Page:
The Weak-Ass Heirloom Tomato

By Kay Steiger

by Flickr user LensENVY (Creative Commons license)

by Flickr user LensENVY (Creative Commons license)

Scientific American has a series of stories on its website about food (this slideshow of a mushroom laboratory is really, uh, something), and this one about heirloom tomatoes was really interesting to me. For starters, from an evolutionary standpoint, tomatoes are kind of a mystery to scientists:

The cultivated tomato is a member of the nightshade family that includes New World crops such as eggplant, potato and chili pepper, which spread around the world after Christopher Columbus brought them back to Spain in the 15th century. But whereas scientists have uncovered a wealth of archaeological evidence—including microscopic starches on pottery shards that point to the taming of many crops from the Americas as far back as 10,000 years ago—the record is blank when it comes to the tomato.

It also goes on to say that heirloom tomatoes, often hailed as some of the best for cooking (there’s even an entire cookbook devoted to the subject), are also some of the least genetically diverse kinds of tomatoes out there. That’s not necessarily a good thing. The less diverse the tomato’s genes are, the more susceptible to “fungal infections that cause the fruit to crack, split and otherwise rot quickly.” I think I speak for everyone when I say, ew. Now scientists are busy trying to hybridize tomatoes with other species to make them genetically stronger.

This is all really interesting to me because I (probably like a lot of you) feel that while good tomatoes are really, really good, bad tomatoes make you want to die. I’ve always heard heirloom tomatoes are really the best, but I also had some cherry tomatoes the other week that were pretty good. And Ben Miller informs me that you should never, ever, under any circumstances refrigerate your tomatoes. Will heirloom tomatoes remain king for cooks?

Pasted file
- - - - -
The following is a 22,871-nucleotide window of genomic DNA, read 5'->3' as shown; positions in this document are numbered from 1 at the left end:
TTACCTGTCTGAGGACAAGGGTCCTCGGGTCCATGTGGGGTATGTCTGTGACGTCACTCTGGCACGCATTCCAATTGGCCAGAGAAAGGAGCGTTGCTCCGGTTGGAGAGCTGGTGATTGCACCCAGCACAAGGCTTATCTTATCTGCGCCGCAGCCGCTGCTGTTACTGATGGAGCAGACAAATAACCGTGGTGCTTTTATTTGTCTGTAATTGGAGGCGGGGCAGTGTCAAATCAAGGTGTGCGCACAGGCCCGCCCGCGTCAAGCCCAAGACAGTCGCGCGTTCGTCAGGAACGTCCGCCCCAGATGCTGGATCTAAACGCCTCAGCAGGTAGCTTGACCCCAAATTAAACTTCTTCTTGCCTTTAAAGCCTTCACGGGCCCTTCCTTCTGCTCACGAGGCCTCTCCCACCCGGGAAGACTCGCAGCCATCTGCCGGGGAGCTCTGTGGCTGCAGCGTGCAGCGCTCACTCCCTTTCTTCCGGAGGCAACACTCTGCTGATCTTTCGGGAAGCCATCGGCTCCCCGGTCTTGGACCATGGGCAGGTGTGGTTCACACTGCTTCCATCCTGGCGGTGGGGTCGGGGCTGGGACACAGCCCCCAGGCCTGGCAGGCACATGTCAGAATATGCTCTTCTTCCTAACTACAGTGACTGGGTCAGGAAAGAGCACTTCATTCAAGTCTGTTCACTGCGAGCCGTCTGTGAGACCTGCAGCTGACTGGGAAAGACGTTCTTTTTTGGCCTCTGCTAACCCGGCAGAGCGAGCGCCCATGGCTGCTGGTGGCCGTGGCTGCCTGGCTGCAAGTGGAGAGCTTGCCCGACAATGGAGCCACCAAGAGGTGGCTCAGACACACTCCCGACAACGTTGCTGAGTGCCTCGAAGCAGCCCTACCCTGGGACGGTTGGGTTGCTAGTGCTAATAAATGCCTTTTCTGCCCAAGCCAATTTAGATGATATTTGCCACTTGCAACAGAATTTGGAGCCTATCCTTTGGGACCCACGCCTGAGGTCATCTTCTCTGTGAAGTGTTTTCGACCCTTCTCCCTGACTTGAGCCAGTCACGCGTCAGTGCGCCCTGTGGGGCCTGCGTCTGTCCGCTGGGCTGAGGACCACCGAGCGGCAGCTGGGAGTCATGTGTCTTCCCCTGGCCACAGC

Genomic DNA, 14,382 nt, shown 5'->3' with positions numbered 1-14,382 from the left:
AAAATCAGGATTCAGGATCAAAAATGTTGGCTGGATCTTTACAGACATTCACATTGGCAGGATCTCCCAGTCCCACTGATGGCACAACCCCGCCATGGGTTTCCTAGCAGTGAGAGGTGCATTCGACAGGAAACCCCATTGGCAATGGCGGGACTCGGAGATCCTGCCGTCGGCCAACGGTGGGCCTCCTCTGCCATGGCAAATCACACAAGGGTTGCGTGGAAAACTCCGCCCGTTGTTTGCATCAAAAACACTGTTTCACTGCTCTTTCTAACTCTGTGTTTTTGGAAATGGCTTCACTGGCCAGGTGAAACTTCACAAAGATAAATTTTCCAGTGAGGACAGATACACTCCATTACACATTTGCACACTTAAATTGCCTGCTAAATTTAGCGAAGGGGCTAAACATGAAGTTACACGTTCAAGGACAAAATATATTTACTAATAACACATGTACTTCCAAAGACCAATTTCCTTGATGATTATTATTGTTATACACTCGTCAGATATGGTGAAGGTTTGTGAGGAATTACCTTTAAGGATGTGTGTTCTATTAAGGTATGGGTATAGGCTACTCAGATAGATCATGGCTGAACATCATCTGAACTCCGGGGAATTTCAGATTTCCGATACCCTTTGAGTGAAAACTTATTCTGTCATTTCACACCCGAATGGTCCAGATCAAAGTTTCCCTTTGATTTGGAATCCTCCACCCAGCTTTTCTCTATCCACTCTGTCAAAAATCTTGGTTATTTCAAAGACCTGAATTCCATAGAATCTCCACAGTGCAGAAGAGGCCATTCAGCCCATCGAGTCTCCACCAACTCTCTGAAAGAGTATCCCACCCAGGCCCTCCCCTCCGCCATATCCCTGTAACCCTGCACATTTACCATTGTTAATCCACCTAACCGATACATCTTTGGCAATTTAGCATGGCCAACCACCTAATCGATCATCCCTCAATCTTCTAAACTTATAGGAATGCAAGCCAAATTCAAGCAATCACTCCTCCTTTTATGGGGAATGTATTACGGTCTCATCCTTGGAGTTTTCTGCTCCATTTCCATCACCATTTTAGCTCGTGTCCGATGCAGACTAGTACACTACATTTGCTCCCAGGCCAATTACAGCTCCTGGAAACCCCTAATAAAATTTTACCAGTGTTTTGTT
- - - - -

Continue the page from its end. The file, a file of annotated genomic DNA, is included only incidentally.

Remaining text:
10 responses to “The Weak-Ass Heirloom Tomato

  1. Christopher M

    Tomatoes of all kinds are extremely variable. You have to get to know what they offer at your grocery. Sometimes heirlooms are worth it, other times not at all.

    You also hear a lot of talk among foodies to the effect that tomatoes are basically inedible other than during the summer. But there’s a huge amount of variation here too. I had some grape tomatoes in the middle of this past winter that were totally delicious.

  2. There are some fine heirloom tomatoes, but many of the modern varieties are also great if grown well and allowed to ripen before harvest.

  3. I agree, Christopher: grape tomatoes seem to make it through the winter pretty well. Even better are the cherry tomatoes that come in those little plastic red mesh bags. They’re greenhouse-grown, but consistently delicious.

  4. There are so many different heirloom tomatoes, you should have no trouble finding really great ones, even ones that are less susceptible to some of the pests you mentioned. For flavor, they are hard to beat. And they have this one great virtue that hybrid tomatoes do not: you can save the seeds and plant them the following year. Hence, no need to ever buy seeds again, which really disappoints the big seed companies such as Monsanto.

  5. I’m a huge fan of heirloom tomatoes; most of the tastiest tomatoes I’ve eaten have been heirlooms. I love the variety of strong flavors you find. Plus, I find most grocery store tomatoes to be hard and flavorless. I suspect, though, that hybrid tomatoes in and of themselves are not a problem; the issue is what qualities we’re trying to breed into them. In most cases today, we’re breeding them for uniformity and durability on cross-country trips. If we bred them for good flavor and health instead… maybe they’d rival the heirlooms? In the end, I think it’s most important that they be grown in good soil and eaten fresh.

  6. Note this Grist blurb about why the SA article is just wrong: http://www.grist.org/article/heirloom-tomato-debate/
    I’m growing my own heirloom tomatoes this summer, so will judge for myself in July and August.

  7. Pingback: The Tragedy of Cold Fruit « The Internet Food Association

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